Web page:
New Green Homes Grant offers up to £10,000 for energy efficiency measures

Builders, plumbers and other tradespeople must register for TrustMark accreditation to provide their services for the installation of the measures

The Big Zero report

The government is offering funding of up to £10,000 to support the installation of energy efficiency measures in homes across England.

The new £2 billion Green Homes Grant will see the government fund up to two-thirds of the cost of the improvements of more than 600,000 homes, which will include measures such as insulation, heat pumps, draft proofing as well as heat pumps and solar thermal.

Under the initiative, builders, plumbers and other tradespeople must register for TrustMark or MCS (Microgeneration Certification Scheme) accreditation to provide their services for the measures, which are expected to help families save up to £600 a year on their energy bills.

TrustMark is the government-endorsed quality scheme covering work a consumer chooses to have carried out in their homes. Householders will be able to choose from tradespeople in their areas to carry out the work but only approved and accredited installers will be able to be commissioned, ensuring high standards and consumer protection.

The government expects the scheme to create more than 100,000 jobs in green construction.

Homeowners in England can claim up to £5,000 while those on low income can receive vouchers covering 100% of the cost of their improvements, up to a maximum of £10,000.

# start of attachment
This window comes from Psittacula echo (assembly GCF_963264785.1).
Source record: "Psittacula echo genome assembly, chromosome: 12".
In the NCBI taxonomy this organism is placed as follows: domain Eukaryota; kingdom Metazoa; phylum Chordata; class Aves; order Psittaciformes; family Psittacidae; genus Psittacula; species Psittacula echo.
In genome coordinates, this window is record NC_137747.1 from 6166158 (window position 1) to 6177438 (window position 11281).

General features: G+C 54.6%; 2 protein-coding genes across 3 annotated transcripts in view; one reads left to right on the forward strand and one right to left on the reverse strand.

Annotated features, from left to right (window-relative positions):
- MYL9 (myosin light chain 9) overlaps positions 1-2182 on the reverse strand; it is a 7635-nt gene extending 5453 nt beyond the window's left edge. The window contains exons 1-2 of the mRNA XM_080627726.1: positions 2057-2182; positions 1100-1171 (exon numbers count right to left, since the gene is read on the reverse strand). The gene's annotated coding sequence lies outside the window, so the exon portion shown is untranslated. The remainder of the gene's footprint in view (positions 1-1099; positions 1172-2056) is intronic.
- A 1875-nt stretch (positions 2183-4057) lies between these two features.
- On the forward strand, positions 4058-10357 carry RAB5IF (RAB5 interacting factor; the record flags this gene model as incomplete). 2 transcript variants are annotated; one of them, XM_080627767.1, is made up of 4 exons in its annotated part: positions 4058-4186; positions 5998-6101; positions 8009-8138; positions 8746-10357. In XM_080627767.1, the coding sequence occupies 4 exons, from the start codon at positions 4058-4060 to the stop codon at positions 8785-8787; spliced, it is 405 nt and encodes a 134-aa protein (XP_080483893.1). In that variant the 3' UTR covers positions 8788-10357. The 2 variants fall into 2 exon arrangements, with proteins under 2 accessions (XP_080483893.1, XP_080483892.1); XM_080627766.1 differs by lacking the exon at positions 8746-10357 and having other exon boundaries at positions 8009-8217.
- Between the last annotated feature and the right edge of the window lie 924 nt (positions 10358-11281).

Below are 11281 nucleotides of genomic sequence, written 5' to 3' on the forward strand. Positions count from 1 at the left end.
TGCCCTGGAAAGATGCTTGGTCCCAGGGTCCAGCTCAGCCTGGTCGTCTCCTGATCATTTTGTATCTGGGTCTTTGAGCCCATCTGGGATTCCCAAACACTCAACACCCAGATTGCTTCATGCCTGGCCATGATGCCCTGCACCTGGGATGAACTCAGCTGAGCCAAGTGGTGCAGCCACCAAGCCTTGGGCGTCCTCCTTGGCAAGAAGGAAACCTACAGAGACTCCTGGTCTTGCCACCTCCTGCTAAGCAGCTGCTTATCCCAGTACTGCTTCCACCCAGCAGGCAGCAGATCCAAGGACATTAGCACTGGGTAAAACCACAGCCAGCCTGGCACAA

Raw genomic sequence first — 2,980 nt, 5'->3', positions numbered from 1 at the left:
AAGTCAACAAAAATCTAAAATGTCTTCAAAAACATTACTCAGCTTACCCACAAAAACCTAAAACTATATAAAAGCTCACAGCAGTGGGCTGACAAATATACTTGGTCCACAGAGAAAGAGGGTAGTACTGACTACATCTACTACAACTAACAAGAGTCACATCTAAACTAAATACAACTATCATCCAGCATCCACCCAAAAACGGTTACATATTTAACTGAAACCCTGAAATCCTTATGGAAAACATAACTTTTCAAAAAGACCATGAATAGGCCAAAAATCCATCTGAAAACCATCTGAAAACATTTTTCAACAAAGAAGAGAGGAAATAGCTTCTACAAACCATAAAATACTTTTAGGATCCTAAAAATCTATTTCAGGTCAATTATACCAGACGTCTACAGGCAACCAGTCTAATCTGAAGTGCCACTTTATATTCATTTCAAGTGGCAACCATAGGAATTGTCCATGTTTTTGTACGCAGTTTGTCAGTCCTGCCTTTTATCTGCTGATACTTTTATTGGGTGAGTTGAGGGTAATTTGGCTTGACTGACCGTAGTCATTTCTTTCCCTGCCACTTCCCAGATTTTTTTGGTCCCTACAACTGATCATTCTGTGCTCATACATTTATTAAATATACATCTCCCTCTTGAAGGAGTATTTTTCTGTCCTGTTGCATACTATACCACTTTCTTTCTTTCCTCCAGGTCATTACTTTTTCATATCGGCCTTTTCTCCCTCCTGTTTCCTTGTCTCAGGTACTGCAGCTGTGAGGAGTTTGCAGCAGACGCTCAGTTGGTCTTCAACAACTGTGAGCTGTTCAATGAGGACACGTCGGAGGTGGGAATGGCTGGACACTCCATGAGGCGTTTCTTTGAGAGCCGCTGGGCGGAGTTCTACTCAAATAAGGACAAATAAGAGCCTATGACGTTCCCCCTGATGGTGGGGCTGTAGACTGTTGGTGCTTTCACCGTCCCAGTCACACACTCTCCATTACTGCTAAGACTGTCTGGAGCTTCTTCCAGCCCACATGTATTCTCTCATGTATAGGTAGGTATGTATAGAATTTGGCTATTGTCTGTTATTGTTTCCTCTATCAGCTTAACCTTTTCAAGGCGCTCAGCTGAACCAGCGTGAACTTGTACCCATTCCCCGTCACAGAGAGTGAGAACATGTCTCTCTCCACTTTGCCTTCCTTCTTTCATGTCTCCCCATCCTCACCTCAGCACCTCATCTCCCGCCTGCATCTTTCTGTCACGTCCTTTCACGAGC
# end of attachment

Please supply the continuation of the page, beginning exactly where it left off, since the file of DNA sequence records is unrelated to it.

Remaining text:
For example, if a homeowner of a semi-detached or end-terrace installed cavity wall and floor insulation, costing around £4,000, the homeowner would pay only £1,320 – with the government paying £2,680.

This could help the homeowner save more than £200 annually on their bills and reduce their carbon footprint by 700kg a year.

Around £500 million will be earmarked specifically to support low income and fuel poor households, including those living in rented accommodation.

Local authorities can bid for funding under this scheme to improve the energy efficiency of low income households in their areas.

Business and Energy Secretary Alok Sharma said: “Green home improvements will save people money on their energy bills, help to cut carbon emissions, and create new work for many thousands of builders, plumbers and other tradespeople.

“Our TrustMark scheme will guarantee that building work is completed to a high standard by accredited tradespeople, ensuring consumers are fully protected.”

The government’s wider green package, announced by the Chancellor earlier this month, also includes an additional £1 billion programme to make public buildings, including schools and hospitals across the UK more energy efficient. An additional £50 million will pilot innovative approaches to retrofitting social housing at scale.

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